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Nicholas Breton and the English Self

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Conny Loder

Nicholas Breton (1545/55-1626?) was one of the most prolific writers of the Early Modern period and left behind a vast œuvre that is, however, largely neglected today. Breton addresses instrumental questions of his time, especially those of man’s identity. This study concentrates on a selection of Breton’s political texts in which Breton contrasts the Self against the Other. These texts not only stigmatise the Other as the undesired, the unknown and the indecipherable, but also construct a patriotic and uniform English identity to be imitated by all Englishmen and Englishwomen: the English Self.

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4. Man’s intellect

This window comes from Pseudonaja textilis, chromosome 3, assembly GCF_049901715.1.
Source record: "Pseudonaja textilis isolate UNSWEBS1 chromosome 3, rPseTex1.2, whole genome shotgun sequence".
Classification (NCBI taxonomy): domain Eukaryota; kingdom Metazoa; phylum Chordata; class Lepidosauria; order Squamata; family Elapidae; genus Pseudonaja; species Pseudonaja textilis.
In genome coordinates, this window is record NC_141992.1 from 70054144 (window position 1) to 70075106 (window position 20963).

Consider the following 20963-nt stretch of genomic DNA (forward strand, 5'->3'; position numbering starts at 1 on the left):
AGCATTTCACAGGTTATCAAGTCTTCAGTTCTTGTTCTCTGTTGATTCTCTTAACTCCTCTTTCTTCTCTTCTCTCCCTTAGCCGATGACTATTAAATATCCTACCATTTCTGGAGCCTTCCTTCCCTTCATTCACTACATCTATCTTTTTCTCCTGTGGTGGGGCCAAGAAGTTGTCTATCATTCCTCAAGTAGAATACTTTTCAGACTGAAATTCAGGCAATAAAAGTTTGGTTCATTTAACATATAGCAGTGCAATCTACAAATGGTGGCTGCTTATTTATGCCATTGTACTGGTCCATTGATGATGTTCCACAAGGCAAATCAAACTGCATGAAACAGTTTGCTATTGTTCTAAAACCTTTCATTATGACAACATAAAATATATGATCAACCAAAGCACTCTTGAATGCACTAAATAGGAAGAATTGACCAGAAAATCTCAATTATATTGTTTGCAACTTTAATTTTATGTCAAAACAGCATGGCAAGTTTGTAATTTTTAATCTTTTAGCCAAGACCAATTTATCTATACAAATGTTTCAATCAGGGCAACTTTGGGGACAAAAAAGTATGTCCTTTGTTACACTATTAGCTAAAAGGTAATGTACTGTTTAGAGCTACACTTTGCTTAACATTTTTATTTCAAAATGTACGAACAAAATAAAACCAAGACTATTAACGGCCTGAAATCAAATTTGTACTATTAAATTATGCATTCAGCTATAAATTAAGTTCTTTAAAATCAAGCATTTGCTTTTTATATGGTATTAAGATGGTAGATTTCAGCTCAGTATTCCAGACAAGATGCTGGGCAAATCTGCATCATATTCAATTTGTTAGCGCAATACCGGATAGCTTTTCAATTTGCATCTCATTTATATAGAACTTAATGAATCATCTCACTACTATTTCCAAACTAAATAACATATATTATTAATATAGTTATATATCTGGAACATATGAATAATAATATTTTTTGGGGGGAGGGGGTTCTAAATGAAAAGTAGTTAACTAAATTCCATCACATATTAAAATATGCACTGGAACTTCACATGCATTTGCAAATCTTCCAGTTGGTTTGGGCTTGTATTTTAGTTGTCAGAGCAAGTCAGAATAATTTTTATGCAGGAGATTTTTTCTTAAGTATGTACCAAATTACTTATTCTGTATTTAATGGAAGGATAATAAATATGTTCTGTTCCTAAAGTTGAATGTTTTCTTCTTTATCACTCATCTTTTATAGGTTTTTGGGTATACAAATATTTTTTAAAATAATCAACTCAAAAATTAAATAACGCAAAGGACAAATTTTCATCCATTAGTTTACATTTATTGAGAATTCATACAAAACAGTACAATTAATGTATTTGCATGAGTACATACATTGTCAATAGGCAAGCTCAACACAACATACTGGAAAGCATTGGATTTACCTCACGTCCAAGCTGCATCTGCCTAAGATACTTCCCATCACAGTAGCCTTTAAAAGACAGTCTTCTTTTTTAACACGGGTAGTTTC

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Chapter 3 argues that Breton’s descriptive approach to human nature contextua- lises man into the pre-lapsus debate. At the same time Breton’s view of human nature refers to Pico’s elaboration on man’s optimistic “capacity for change,” 213 although Breton is by far more sceptical than Pico. When Pico sees this as man’s chance to create, Breton sees this only as man’s chance to destroy, both himself and others. In order to restrain this destructive capacity, Breton shifts the focus from man’s nature towards man’s intellect and will, both of which must not only work in agreement but also be nurtured in order to cultivate human nature. Breton, as will be shown in the following chapters, places man’s intellect and will at the centre of his works, in which he probes both the thriving concord and the malfunctioning discord between intellect and will. In his Wil of Wit, The Pil- grimage to Paradise and Wits Trenchmour, Breton’s descriptive approach makes way for a normative approach. 4.1. Intellect, Learning and Intelligence Intellect, learning and intelligence are essential concepts that found an ample debate in the sixteenth century. It was through learning that man could over- come his original state and improve his social status. As Pico demonstrated, man’s abilities were sketched as infinite and were based on man’s reason, which transforms man into a “heavenly being,” 214 who, if he follows his intellect rather than his passion, “will be an angel and the son of God”. 215 This positive connotation of intelligence...

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